aero and automotive engines and engineers

Bentley Motors (1931) Ltd v Lagonda Ltd & Walker Owen Bentley

The full case report is made available with the kind permission of the UK Patent Office     Best viewed with MS Internet Explorer 5 or above.  Please click here to go to the list of articles on this site's home page.

Please note:  For technical reasons, the pages containing the law report are temporarily unavailable.  They should be back - on a new server - by Sunday 17th March 2002

Brief Introduction

Bentley Motors (1931) Ltd was the company set up by Rolls-Royce Ltd to acquire the business and assets of Bentley Motors Ltd.  It appears that the original Bentley company never registered the name "Bentley" as a Trade Mark.  The new company rapidly applied to do so and eventually succeeded.  Whilst W.O. Bentley entered into a contract with Rolls-Royce, he was never entirely happy there and left as soon as he contractually could do so - 30th April/1st May 1935.

He went to Lagonda, and soon tried to persuade Rolls-Royce's Harry Grylls to join him there and direct development of a large luxury Lagonda.  Grylls, perhaps wisely, turned down the offer.  Bentley's distant second choice was Stewart Tresilian, who did accept.  Bentley was aware that he had been developing - on paper - a short-stroke ohc V12 alternative for the Phantom III and was increasingly unhappy at Derby.  The resulting car was the V12 Lagonda.

It was realised during the war the post-war Lagonda would have to be a smaller car than the V12 if it were to be profitable.  Rolls-Royce and other companies had also come to similar conclusions.  In August 1944, the Lagonda company placed advertisements on the front cover page of the "Tatler" and the "Illustrated London News".  In November 1944, it was placed on the front cover page of "The Sphere Illustrated" and, in a different form, in "The Motor".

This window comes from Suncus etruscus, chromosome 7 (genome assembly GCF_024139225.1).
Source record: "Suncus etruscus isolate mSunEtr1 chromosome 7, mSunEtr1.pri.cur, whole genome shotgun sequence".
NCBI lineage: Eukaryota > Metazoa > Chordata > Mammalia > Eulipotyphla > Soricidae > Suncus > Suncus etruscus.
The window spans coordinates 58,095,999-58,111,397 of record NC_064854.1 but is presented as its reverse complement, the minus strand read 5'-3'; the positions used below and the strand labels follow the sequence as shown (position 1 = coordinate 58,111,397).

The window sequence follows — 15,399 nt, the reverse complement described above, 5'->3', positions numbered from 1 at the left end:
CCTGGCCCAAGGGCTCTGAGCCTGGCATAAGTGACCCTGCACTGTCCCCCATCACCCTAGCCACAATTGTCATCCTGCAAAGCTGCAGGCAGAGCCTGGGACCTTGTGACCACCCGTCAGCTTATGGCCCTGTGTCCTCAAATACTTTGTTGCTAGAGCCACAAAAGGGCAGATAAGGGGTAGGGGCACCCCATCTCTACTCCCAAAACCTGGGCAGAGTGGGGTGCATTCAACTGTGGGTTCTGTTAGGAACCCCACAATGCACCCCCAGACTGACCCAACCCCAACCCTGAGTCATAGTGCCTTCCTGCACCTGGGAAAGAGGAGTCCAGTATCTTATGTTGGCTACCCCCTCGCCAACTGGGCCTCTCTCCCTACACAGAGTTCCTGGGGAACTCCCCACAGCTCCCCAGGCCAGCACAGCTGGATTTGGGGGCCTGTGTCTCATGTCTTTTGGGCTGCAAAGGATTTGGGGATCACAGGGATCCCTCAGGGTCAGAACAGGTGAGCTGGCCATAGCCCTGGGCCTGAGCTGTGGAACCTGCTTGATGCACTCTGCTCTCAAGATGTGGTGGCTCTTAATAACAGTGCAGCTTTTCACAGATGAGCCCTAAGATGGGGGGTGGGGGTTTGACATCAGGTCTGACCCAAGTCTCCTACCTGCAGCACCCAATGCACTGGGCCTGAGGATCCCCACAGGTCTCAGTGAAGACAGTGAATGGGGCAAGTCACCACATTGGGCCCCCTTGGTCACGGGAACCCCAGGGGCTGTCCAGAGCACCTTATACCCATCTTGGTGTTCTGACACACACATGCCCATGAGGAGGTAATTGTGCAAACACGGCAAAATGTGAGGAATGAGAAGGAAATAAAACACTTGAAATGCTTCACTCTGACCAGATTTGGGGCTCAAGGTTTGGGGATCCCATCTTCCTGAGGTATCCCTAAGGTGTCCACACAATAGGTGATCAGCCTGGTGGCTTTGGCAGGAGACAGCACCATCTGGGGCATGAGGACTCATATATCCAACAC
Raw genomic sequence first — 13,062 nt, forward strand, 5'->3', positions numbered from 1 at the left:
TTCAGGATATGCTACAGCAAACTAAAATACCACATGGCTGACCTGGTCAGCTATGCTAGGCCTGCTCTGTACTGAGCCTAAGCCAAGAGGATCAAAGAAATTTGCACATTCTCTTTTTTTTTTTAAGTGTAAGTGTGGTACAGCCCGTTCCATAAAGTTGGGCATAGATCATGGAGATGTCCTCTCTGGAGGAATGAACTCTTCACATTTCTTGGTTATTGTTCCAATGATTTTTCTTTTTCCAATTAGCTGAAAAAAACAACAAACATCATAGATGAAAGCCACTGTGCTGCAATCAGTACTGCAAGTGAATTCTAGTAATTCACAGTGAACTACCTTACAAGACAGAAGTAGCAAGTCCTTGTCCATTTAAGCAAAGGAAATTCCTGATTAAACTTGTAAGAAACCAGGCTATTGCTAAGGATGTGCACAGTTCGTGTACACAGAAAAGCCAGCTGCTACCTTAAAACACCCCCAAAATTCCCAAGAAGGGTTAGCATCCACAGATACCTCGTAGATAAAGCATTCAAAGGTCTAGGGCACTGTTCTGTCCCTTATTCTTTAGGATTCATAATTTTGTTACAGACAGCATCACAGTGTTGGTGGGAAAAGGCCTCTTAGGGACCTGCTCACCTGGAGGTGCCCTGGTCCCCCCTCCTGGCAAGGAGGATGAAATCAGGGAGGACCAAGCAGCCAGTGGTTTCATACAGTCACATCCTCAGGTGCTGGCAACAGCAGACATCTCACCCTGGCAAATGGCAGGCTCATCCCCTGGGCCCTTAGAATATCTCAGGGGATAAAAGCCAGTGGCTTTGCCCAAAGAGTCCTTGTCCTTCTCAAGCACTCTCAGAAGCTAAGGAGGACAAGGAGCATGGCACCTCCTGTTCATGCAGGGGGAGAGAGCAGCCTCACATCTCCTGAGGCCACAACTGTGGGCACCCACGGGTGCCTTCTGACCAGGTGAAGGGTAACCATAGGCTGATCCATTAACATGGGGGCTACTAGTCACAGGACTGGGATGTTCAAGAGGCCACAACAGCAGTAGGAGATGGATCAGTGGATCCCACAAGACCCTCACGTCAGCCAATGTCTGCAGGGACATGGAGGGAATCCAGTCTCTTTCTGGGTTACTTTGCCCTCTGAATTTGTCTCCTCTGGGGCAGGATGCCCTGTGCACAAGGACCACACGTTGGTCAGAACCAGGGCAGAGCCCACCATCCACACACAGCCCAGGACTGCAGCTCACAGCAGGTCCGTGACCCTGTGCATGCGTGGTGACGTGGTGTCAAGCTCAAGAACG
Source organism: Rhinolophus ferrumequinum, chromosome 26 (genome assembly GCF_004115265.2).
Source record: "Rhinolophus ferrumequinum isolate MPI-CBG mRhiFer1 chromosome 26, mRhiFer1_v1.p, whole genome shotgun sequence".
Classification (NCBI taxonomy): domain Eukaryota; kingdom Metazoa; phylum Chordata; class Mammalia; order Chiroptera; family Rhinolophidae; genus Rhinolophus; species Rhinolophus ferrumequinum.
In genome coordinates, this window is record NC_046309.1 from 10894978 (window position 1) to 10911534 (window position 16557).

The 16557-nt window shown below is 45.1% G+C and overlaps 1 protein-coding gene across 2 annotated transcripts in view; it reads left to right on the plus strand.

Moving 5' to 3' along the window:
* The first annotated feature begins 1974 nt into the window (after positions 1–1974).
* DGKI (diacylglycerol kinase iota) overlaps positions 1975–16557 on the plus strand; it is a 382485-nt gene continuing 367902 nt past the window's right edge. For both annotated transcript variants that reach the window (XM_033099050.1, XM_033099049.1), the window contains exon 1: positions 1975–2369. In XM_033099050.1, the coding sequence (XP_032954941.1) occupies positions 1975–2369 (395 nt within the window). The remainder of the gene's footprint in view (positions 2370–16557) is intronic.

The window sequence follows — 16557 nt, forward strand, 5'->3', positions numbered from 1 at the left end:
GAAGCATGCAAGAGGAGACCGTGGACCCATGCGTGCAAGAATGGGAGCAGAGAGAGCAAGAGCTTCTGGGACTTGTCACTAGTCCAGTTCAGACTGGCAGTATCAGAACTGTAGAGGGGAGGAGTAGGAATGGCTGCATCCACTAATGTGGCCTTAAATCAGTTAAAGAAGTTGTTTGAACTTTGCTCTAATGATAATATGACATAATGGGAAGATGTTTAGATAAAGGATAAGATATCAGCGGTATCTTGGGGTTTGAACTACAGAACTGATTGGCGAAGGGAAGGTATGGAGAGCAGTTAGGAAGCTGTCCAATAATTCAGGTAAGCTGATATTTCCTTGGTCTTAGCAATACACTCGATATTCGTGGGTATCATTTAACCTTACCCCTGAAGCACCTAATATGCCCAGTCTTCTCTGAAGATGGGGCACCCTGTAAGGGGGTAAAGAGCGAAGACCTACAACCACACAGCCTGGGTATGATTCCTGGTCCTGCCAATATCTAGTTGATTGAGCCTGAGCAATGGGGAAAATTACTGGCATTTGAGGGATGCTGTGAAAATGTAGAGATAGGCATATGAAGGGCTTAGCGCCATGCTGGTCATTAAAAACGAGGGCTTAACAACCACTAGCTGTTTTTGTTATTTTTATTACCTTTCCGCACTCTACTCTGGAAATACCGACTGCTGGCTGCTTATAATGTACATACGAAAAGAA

The form of the advertisement (other than in "The Motor") was:

The "Bentley Lagonda" advertisement that started the legal action

By kind permission of the UK Patent Office

Rolls-Royce, through its Bentley subsidiary, took great exception to these advertisements, saying that they amounted to trade mark infringement and passing off.  Rolls-Royce, after a hard fight that lasted 8 days in court (not including judgment), succeeded at the end of the day.

This report is of considerable historical interest, especially the findings of fact and conclusions made by the High Court Judge on the 7th and 8th pages (pages 39 and 40 of the actual report).  Mr. Justice Roxburgh, arguably one of the most feared Chancery Judges of the 20th century, continued to sit in major cases for well over the next ten years.

The author is content at this time to let readers make up their own minds about the case, the facts and the findings of fact.


Where the Case is reported

This case is reported in the 64th Volume of the Reports of Patent, Design and Trade Mark cases [usually referred to as the Reports of Patent cases or "RPC"].  It was and is published by official authority.  The text of the judgment (not the headnotes, etc) would have been approved by the judge before it was printed.